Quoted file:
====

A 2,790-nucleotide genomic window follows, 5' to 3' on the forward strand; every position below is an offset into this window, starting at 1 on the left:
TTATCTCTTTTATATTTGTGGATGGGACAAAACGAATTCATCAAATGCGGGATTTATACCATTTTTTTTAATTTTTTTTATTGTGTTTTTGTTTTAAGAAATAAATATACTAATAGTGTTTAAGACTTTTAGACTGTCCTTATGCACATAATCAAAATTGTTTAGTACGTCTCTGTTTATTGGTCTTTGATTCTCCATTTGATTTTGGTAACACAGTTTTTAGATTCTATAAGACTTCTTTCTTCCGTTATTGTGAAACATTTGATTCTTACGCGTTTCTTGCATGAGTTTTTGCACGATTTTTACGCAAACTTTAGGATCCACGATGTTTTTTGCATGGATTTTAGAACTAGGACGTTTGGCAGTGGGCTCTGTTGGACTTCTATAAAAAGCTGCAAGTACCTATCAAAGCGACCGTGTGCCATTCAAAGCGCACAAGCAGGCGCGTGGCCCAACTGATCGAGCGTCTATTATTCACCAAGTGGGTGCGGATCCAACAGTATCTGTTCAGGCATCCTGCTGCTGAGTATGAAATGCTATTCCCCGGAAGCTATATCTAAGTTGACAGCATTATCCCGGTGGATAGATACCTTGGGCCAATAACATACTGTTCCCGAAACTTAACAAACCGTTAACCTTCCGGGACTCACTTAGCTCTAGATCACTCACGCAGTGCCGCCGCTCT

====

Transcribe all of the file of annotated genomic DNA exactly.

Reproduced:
A 2,790-nucleotide genomic window follows, 5' to 3' on the forward strand; every position below is an offset into this window, starting at 1 on the left:
TTATCTCTTTTATATTTGTGGATGGGACAAAACGAATTCATCAAATGCGGGATTTATACCATTTTTTTTAATTTTTTTTATTGTGTTTTTGTTTTAAGAAATAAATATACTAATAGTGTTTAAGACTTTTAGACTGTCCTTATGCACATAATCAAAATTGTTTAGTACGTCTCTGTTTATTGGTCTTTGATTCTCCATTTGATTTTGGTAACACAGTTTTTAGATTCTATAAGACTTCTTTCTTCCGTTATTGTGAAACATTTGATTCTTACGCGTTTCTTGCATGAGTTTTTGCACGATTTTTACGCAAACTTTAGGATCCACGATGTTTTTTGCATGGATTTTAGAACTAGGACGTTTGGCAGTGGGCTCTGTTGGACTTCTATAAAAAGCTGCAAGTACCTATCAAAGCGACCGTGTGCCATTCAAAGCGCACAAGCAGGCGCGTGGCCCAACTGATCGAGCGTCTATTATTCACCAAGTGGGTGCGGATCCAACAGTATCTGTTCAGGCATCCTGCTGCTGAGTATGAAATGCTATTCCCCGGAAGCTATATCTAAGTTGACAGCATTATCCCGGTGGATAGATACCTTGGGCCAATAACATACTGTTCCCGAAACTTAACAAACCGTTAACCTTCCGGGACTCACTTAGCTCTAGATCACTCACGCAGTGCCGCCGCTCT